According to legend, it is all Queen Margherita’s fault: she is said to have granted a pardon to the prisoners of the Kingdom who passed this test, however, a curse launched by the Queen herself prevented the competitors from being successful.
As a matter of fact, the particular conformation of the square, with its surface of not perfectly linear cobblestones, hinders walking in a straight line, making this a very difficult thing to do in Naples with kids, especially during the night.

Casatiello Napoletano. The King of Easter in Napoli.

There are two things that are synonymous with Easter in Napoli – Pastiera – the ricotta and wheat based pie that is like a cheesecake on steroids and its equally indulgent antithesis – the rustic and savoury Casatiello Napoletano. Think of them as the yin and the yang or the Adam and Eve of the Neapolitan Easter table.

A type of rustico, or a rustic bread, Casatiello is hardy, filling, and oh so satisfying. Something I would think of more as a comfort food for the cold, wet days of winter, here it is nevertheless a symbol of spring.  Made only for the Easter holiday, its brother Tòrtano however is made year round.

Two breads cut from the same dough, the only difference between them – hard-boiled eggs. Perhaps symbolic of creation, I can only guess the addition of eggs to Casatiello render it suitable only for the Easter holiday. Made in a round pan similar to an American bundt pan, the shape is said to symbolize the crown of thorns.

The recipe dates to at least the 1600s and they say, the Napoletani that is, that it is not Casatiello without sugna (or strutto in Italian) – pork fat/lard. Served as part of the antipasti on Easter day, it tastes even better the next day, Pasquetta – Easter Monday.

The first step in any good Casatiello? The ingredients.

Flour, lievito – fresh yeast sold in little cubes, water, salt, pepper, and most importantly, sugna for the dough. Hard boiled eggs and an assortment of salumi and cheese inside.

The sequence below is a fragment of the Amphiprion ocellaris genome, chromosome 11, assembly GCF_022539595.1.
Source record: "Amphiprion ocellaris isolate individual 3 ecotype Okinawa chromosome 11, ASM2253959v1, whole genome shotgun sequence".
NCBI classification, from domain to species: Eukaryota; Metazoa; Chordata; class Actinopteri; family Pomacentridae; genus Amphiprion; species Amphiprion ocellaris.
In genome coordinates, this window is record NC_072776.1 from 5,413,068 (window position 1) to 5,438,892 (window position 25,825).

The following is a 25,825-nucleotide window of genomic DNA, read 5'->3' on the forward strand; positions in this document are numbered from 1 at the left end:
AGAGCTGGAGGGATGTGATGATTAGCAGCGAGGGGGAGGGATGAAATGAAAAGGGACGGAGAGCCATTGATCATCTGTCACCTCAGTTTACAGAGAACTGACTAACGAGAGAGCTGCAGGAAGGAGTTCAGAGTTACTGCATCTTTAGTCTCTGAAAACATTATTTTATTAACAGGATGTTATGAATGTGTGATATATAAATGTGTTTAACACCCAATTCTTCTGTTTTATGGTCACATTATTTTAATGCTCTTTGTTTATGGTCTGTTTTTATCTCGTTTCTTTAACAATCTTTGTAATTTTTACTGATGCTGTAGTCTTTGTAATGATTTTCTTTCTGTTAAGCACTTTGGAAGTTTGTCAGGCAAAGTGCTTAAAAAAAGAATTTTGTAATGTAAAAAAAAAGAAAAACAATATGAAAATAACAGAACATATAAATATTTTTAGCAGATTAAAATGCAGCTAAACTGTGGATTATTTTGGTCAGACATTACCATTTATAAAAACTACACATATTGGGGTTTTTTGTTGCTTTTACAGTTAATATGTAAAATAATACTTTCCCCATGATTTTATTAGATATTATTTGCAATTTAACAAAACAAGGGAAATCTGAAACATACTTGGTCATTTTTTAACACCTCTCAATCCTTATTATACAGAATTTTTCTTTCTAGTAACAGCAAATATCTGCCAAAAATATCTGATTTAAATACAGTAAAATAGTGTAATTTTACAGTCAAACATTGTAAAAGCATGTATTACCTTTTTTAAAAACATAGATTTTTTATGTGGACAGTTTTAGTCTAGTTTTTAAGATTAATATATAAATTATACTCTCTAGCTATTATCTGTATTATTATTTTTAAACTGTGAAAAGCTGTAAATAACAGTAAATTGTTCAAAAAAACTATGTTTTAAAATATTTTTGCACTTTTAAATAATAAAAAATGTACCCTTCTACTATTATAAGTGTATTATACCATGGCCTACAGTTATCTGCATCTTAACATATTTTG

To make Casatiello with 1 kg flour we recommended “un mezzo chilo di misto,” – a 1/2 kg of assorted salumi and cheese. For our Casatiello we chopped up some ciccioli, capicollo, salame napoletano, and pancetta coppata. Pecorino cheese is typically used but this time we are using a Caciotta di Avellino.

Ingredients

For the dough
1 kg flour plus extra for rolling the dough.
300 ml Water.
1 cake (.6 oz) fresh yeast or one package or 2 1/4 tsp active dry yeast.
Warm water.
Salt and pepper.
About 4 tbsp of lard for the dough plus more for coating the dough.

For the filling
1/2 kg assorted salumi and cheese.
6 hard-boiled eggs.

Cooking Method

Pour flour onto a work surface.
Mix in salt and a very generous amount of pepper.
Add yeast (if you are using active dry yeast you will need to dissolve it in about  1/2 cup warm water first).
Add water a little bit at a time, working it in until a soft dough begins to form.
Add the lard and work it completely into the dough.
Continue working the dough, adding water as needed until the dough is just slightly damp and very elastic.
Cover with a kitchen towel and let rise 2 hr or more.

The Casatiello dough after the first rise

Meanwhile chop the salumi and cheese
Boil and chop the eggs and add them to the salumi mixture

After the dough has risen one hour, flour the work surface and roll it out into a large rectangular form.

Spread the salumi mixture across the length of the dough starting near the bottom of the dough.  

Roll the dough up like a cigar, pinch the edges and coat them with lard.

Roll up the Casatiello

Bring the ends together to form a circular shape.

Grease the Casatiello pan with lard, work the dough into the pan and generously coat the top of the dough with lard.

Cover and let rise 3 hours.

Casatiello after the second rise

Bake at 180º C for approximately 1 1/2 to 2 hours.

Buon Appetito!